Referring to FIG. 4, an exemplary flowchart 80 of printer operation is depicted. At step 82 each time the dot count in the printhead non-volatile RAM 62 is updated, the controller 52 reads the dot count from the non-volatile RAM 62. Because the dot count maintained in the non-volatile RAM 62 is typically a total dot count for the printhead 60 and the printhead normally includes a plurality of heater resistors, in step 84 the retrieved dot count number is divided by the number of nozzles or heater resistors in the printhead 60 in order to obtain an average dot count which is representative of the total number of times each heater resistor of the printhead has been fired. Given that the resistance degradation curve or drop off characteristic as represented in FIG. 1 is known and stored in memory associated with the controller 52, the controller is then able to track the changing resistance value of the printhead heater resistors based upon the number of times the heater resistors are fired. In the illustrated embodiment, at step 86, if the average dot count determined in step 84 is greater than a previously stored variable “last update dot count” by an established threshhold value (such as 100,000), the controller 52 proceeds to step 88 and references a stored lookup table of the drop off characteristic to determine the heater resistance which corresponds to the average dot count. At step 90 a new drive voltage needed to maintain a desired current density given the change in resistance is calculated and at step 92 the controller 52 sends a digital signal to the potentiometer 66 to adjust the output of the voltage regulator to the voltage level determined in step 90. Finally, at step 94 the then current average dot count is stored as “last update dot count” for use in a subsequent operation involving step 86. Referring again to step 86, if a given average dot count is not greater than “last update dot count” by the established threshhold level, then steps 88 through 94 are not performed.
The sequence of steps in flowchart 80 provides tracking of the heater resistance value and subsequent adjustment of the firing voltage across the heater resistors as necessary to maintain a desired current density through the heater resistors. Alternatively, the drive voltage established at step 90 could be determined so as to maintain a current density through the heater resistors at or below an established maximum acceptable level. The threshold comparison of step 86 may be performed in order to simplify the amount of look up table data which needs to be stored to represent the resistance characteristic and it is recognized that the threshold change in the average dot count could be selected as desired. Further, it is also recognized that step 86 could be eliminated in its entirety by, for example, utilizing a calculation to determine the heater resistor resistance from the average dot count.
It should also be noted that a simplified, low cost but less accurate version of this approach would remove the voltage adjustment steps and apparatuses. The voltage would be preset to that required to drive the heater resistors once they have reached the substantially stable resistance value and the head would simply be fired a number of times known to comfortably place the resistance of the heater resistors at the substantially stable resistance value.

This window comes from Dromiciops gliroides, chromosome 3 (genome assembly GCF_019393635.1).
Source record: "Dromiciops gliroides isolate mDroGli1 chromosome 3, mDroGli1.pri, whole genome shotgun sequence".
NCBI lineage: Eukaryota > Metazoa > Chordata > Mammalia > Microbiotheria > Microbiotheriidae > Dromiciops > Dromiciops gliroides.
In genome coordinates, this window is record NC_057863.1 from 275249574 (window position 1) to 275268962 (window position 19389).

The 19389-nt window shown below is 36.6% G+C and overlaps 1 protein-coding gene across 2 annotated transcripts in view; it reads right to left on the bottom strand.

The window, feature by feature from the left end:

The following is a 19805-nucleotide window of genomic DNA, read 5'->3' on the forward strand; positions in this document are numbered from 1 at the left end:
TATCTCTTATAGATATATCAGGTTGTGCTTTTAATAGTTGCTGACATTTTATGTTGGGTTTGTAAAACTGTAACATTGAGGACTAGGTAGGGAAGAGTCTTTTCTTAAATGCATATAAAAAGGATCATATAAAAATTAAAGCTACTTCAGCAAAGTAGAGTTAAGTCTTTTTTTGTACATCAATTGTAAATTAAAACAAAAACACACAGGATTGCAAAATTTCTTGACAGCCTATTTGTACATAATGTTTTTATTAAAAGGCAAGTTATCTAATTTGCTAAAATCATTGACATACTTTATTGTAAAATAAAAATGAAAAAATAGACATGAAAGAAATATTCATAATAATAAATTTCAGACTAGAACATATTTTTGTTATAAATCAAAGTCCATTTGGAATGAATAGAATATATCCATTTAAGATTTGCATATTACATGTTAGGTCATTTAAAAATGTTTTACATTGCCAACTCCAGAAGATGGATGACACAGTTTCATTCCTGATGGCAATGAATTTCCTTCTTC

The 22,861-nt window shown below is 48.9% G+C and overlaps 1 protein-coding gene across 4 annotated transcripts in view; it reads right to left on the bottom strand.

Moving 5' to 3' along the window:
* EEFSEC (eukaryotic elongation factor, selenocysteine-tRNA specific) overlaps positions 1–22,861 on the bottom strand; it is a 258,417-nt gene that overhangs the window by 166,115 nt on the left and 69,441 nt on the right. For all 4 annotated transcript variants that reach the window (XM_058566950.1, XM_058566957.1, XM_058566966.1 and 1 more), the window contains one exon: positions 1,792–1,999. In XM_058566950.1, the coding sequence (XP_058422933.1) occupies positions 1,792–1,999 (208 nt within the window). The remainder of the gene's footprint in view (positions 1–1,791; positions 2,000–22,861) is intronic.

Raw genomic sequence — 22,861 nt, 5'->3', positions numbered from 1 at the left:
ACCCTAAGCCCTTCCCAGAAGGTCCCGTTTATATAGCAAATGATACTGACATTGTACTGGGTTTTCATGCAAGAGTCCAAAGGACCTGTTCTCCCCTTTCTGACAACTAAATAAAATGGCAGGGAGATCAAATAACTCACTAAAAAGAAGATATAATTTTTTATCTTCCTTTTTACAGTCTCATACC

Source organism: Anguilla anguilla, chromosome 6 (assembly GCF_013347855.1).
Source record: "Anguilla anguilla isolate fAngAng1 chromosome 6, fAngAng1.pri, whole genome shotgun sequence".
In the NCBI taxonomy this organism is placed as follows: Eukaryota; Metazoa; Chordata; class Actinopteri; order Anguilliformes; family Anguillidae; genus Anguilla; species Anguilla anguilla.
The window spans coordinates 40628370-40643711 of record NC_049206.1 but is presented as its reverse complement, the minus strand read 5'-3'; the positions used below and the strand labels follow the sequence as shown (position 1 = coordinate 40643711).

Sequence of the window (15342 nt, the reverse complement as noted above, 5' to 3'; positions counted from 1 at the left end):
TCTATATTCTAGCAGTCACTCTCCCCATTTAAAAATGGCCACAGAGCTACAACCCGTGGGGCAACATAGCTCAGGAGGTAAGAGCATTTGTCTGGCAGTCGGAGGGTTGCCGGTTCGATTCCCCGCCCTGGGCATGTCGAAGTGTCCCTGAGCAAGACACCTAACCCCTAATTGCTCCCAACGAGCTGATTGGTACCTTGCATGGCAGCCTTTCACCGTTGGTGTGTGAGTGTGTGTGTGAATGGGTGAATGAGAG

An alternative configuration of a printer mechanism 100 is depicted in schematic form in FIG. 5. Printer mechanism 100 includes a controller 52 and associated memory 54 and 56 as previously described. The controller 52 is connected for controlling the operation of a printhead driver 102 which in turn controls firing of the heater resistors within printhead 104. The printhead 104 includes non-volatile RAM 62 to which the controller 52 is connected for accessing information stored therein. In printer mechanism 100 the firing voltage across the heater resistor 106 is varied in a slightly different manner than in the printer mechanism 50. In particular, printhead voltage regulator 108 is provided to set a constant drive voltage Vph to the heater resistors 106. A voltage regulator 110 and digital potentiometer 112 combination is provided for adjusting the voltage drop across or current through the transistors 114 which are used to fire the heater resistors 106. Any such change in the voltage drop across or current through the firing transistors 114 causes a corresponding change in the firing voltage across the heater resistors 106 and thus enables the firing voltage to be adjusted as desired.
In one technique the printer mechanism 100 is controlled in a manner similar to that described previously with respect to printer mechanism 50 in order to control the current density through the heater resistors 106. In particular, referring to the flowchart 120 of FIG. 6, at step 122 the dot count stored in the non-volatile RAM 62 of the printhead 104 is read by the controller 52 when the dot count is updated. The dot count read by the controller is then divided by the number of nozzles or heater resistors in the printhead 104 to obtain an average dot count at step 124. At step 126 if the average dot count exceeds a stored variable “last update dot count” by an established threshold, the controller moves to step 128 and references a resistance degradation lookup table to obtain the heater resistance for the average dot count. At step 130 a new desired output voltage for voltage regulator 110 is determined so as to adjust the firing voltage across the heater resistors as necessary to maintain a desired current density through the heater resistors 106 or as necessary to assure that the current density through the heater resistors 106 does not exceed an established maximum acceptable level. The controller 52 then sends a digital signal to potentiometer 112 which causes adjustment of the variable resistance as necessary to achieve the newly determined output voltage from the voltage regulator 110, as indicated in step 132. At step 134 the current average dot count is stored as “last update dot count” for use in step 126 of a subsequent operation. Thus, printer mechanism 100 provides a slightly different configuration for varying the firing voltage across the heater resistors.